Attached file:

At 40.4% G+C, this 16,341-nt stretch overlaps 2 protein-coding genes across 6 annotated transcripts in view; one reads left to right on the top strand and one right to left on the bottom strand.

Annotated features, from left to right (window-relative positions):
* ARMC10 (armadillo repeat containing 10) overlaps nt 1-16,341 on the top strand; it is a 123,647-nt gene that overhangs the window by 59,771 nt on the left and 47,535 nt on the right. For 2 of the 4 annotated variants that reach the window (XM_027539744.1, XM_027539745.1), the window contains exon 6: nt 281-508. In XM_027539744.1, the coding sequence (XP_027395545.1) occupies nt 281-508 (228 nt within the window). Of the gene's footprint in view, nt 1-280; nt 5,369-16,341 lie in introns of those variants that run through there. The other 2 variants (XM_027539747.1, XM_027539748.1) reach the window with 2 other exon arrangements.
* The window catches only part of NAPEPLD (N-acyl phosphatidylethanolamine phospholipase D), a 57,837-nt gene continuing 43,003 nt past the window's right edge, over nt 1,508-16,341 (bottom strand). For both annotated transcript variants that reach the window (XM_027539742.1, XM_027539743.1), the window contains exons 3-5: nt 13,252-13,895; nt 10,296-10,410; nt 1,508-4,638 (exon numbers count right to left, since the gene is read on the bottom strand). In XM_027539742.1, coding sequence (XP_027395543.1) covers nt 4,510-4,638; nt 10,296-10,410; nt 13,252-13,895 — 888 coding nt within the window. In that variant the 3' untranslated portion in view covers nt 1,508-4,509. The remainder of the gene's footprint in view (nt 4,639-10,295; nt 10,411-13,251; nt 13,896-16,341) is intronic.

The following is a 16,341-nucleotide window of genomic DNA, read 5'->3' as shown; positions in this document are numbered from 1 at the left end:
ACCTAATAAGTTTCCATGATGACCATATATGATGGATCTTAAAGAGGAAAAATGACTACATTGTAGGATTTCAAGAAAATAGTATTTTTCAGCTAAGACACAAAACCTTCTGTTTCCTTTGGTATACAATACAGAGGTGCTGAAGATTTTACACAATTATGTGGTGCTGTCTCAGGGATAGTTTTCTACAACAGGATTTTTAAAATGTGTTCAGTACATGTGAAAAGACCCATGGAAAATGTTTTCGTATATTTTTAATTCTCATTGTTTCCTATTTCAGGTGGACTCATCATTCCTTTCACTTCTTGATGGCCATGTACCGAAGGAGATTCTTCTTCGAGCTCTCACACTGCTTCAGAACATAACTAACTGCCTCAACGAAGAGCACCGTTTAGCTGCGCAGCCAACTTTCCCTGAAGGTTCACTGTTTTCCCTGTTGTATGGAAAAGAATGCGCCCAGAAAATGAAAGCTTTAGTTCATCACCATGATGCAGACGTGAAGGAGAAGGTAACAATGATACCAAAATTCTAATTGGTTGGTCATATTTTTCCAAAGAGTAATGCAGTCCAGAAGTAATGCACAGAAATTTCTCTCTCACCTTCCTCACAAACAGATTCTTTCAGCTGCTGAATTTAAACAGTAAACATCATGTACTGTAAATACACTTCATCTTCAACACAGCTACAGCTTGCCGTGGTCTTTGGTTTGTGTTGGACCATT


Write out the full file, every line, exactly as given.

At 40.4% G+C, this 16,341-nt stretch overlaps 2 protein-coding genes across 6 annotated transcripts in view; one reads left to right on the top strand and one right to left on the bottom strand.

Annotated features, from left to right (window-relative positions):
* ARMC10 (armadillo repeat containing 10) overlaps nt 1-16,341 on the top strand; it is a 123,647-nt gene that overhangs the window by 59,771 nt on the left and 47,535 nt on the right. For 2 of the 4 annotated variants that reach the window (XM_027539744.1, XM_027539745.1), the window contains exon 6: nt 281-508. In XM_027539744.1, the coding sequence (XP_027395545.1) occupies nt 281-508 (228 nt within the window). Of the gene's footprint in view, nt 1-280; nt 5,369-16,341 lie in introns of those variants that run through there. The other 2 variants (XM_027539747.1, XM_027539748.1) reach the window with 2 other exon arrangements.
* The window catches only part of NAPEPLD (N-acyl phosphatidylethanolamine phospholipase D), a 57,837-nt gene continuing 43,003 nt past the window's right edge, over nt 1,508-16,341 (bottom strand). For both annotated transcript variants that reach the window (XM_027539742.1, XM_027539743.1), the window contains exons 3-5: nt 13,252-13,895; nt 10,296-10,410; nt 1,508-4,638 (exon numbers count right to left, since the gene is read on the bottom strand). In XM_027539742.1, coding sequence (XP_027395543.1) covers nt 4,510-4,638; nt 10,296-10,410; nt 13,252-13,895 — 888 coding nt within the window. In that variant the 3' untranslated portion in view covers nt 1,508-4,509. The remainder of the gene's footprint in view (nt 4,639-10,295; nt 10,411-13,251; nt 13,896-16,341) is intronic.

The following is a 16,341-nucleotide window of genomic DNA, read 5'->3' as shown; positions in this document are numbered from 1 at the left end:
ACCTAATAAGTTTCCATGATGACCATATATGATGGATCTTAAAGAGGAAAAATGACTACATTGTAGGATTTCAAGAAAATAGTATTTTTCAGCTAAGACACAAAACCTTCTGTTTCCTTTGGTATACAATACAGAGGTGCTGAAGATTTTACACAATTATGTGGTGCTGTCTCAGGGATAGTTTTCTACAACAGGATTTTTAAAATGTGTTCAGTACATGTGAAAAGACCCATGGAAAATGTTTTCGTATATTTTTAATTCTCATTGTTTCCTATTTCAGGTGGACTCATCATTCCTTTCACTTCTTGATGGCCATGTACCGAAGGAGATTCTTCTTCGAGCTCTCACACTGCTTCAGAACATAACTAACTGCCTCAACGAAGAGCACCGTTTAGCTGCGCAGCCAACTTTCCCTGAAGGTTCACTGTTTTCCCTGTTGTATGGAAAAGAATGCGCCCAGAAAATGAAAGCTTTAGTTCATCACCATGATGCAGACGTGAAGGAGAAGGTAACAATGATACCAAAATTCTAATTGGTTGGTCATATTTTTCCAAAGAGTAATGCAGTCCAGAAGTAATGCACAGAAATTTCTCTCTCACCTTCCTCACAAACAGATTCTTTCAGCTGCTGAATTTAAACAGTAAACATCATGTACTGTAAATACACTTCATCTTCAACACAGCTACAGCTTGCCGTGGTCTTTGGTTTGTGTTGGACCATT